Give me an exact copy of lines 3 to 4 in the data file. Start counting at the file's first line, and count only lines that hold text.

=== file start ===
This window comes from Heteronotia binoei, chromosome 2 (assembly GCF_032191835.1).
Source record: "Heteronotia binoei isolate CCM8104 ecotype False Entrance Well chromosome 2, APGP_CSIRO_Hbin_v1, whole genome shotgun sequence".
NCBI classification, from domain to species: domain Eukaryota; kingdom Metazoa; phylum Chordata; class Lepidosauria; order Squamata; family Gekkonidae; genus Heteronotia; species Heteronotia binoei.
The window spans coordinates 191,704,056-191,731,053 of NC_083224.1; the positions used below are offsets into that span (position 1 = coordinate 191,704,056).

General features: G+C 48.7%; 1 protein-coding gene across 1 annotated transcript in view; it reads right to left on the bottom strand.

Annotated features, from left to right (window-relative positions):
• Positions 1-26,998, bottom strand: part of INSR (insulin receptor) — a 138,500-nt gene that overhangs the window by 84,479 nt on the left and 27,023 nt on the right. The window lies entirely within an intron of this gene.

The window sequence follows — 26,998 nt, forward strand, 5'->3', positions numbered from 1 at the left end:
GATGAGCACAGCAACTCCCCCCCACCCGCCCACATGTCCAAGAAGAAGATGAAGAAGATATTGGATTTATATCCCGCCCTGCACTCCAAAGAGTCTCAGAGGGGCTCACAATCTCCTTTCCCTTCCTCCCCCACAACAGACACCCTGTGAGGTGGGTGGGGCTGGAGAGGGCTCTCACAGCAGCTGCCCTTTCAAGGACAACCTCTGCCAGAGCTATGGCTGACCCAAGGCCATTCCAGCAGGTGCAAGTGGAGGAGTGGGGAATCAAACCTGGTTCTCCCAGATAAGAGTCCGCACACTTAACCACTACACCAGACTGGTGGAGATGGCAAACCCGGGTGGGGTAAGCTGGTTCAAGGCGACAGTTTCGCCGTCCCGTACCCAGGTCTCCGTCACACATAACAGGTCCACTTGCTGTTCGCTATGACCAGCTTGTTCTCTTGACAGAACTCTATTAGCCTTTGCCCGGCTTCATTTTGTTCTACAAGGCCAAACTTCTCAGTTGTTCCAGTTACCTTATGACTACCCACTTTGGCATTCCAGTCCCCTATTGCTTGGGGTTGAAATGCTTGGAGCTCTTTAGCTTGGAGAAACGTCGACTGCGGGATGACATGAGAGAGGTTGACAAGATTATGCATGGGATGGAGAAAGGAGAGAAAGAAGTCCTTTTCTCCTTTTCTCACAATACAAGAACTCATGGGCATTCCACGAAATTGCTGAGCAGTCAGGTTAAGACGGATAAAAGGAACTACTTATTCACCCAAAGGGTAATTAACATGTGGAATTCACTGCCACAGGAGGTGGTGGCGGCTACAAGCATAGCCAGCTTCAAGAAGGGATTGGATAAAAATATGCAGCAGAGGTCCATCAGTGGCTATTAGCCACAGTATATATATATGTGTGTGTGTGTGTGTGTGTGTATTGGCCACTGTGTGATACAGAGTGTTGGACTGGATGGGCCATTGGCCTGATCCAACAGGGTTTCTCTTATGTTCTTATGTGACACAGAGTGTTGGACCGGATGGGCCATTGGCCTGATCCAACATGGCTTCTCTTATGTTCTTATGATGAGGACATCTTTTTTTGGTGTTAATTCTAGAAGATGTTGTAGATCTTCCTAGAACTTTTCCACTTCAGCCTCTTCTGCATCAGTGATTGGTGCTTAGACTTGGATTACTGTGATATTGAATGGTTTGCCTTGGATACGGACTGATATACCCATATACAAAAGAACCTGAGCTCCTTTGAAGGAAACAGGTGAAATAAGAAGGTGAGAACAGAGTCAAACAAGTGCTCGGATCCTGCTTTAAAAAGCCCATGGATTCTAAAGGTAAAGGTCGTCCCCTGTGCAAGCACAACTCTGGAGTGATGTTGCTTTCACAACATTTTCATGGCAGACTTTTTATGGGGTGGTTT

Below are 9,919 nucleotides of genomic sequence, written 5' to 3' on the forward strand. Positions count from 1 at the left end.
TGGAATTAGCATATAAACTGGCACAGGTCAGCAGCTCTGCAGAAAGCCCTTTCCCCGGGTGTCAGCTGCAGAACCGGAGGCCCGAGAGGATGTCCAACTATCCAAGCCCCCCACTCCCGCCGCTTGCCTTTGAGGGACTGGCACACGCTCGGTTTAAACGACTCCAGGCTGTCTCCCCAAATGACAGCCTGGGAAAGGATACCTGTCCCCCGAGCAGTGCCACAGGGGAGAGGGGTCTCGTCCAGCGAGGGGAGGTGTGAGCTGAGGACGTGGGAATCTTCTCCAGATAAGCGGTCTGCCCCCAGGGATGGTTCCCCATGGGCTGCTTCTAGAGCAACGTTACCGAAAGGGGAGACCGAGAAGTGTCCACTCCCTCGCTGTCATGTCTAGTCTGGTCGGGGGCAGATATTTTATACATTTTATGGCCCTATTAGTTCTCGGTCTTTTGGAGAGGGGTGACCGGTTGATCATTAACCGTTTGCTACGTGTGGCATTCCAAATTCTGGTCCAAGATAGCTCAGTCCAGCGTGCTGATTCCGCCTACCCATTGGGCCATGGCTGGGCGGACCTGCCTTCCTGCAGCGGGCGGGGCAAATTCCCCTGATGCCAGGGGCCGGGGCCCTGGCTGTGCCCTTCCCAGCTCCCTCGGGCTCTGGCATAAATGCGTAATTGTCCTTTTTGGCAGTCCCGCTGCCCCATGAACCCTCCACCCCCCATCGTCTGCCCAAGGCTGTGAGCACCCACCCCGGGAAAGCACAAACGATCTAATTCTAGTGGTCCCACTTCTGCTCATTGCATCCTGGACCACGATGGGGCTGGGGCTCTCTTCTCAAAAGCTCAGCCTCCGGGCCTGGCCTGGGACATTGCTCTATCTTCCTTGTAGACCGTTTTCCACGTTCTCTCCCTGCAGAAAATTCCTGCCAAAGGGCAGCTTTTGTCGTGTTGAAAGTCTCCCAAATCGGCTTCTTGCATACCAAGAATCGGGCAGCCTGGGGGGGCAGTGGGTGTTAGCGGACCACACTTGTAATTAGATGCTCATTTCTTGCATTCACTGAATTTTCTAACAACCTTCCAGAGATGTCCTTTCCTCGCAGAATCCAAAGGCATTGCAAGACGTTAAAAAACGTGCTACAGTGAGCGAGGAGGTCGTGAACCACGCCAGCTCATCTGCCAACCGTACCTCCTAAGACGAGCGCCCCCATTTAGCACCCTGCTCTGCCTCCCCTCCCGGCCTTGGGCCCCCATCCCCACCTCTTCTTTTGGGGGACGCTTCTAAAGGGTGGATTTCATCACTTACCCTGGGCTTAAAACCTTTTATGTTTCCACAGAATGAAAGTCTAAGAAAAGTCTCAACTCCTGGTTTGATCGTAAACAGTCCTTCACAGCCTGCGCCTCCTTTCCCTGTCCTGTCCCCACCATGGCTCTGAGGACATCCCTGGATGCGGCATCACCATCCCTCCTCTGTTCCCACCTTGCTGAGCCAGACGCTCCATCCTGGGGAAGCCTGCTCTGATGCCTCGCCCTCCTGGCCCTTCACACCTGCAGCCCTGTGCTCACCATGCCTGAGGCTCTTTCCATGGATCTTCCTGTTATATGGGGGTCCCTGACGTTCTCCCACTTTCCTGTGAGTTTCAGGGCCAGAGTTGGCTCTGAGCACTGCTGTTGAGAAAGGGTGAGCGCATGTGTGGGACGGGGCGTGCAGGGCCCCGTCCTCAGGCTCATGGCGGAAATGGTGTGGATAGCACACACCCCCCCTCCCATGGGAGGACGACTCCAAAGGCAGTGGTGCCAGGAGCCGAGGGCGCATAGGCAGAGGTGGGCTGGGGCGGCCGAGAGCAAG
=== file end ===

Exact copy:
NCBI classification, from domain to species: domain Eukaryota; kingdom Metazoa; phylum Chordata; class Lepidosauria; order Squamata; family Gekkonidae; genus Heteronotia; species Heteronotia binoei.
The window spans coordinates 191,704,056-191,731,053 of NC_083224.1; the positions used below are offsets into that span (position 1 = coordinate 191,704,056).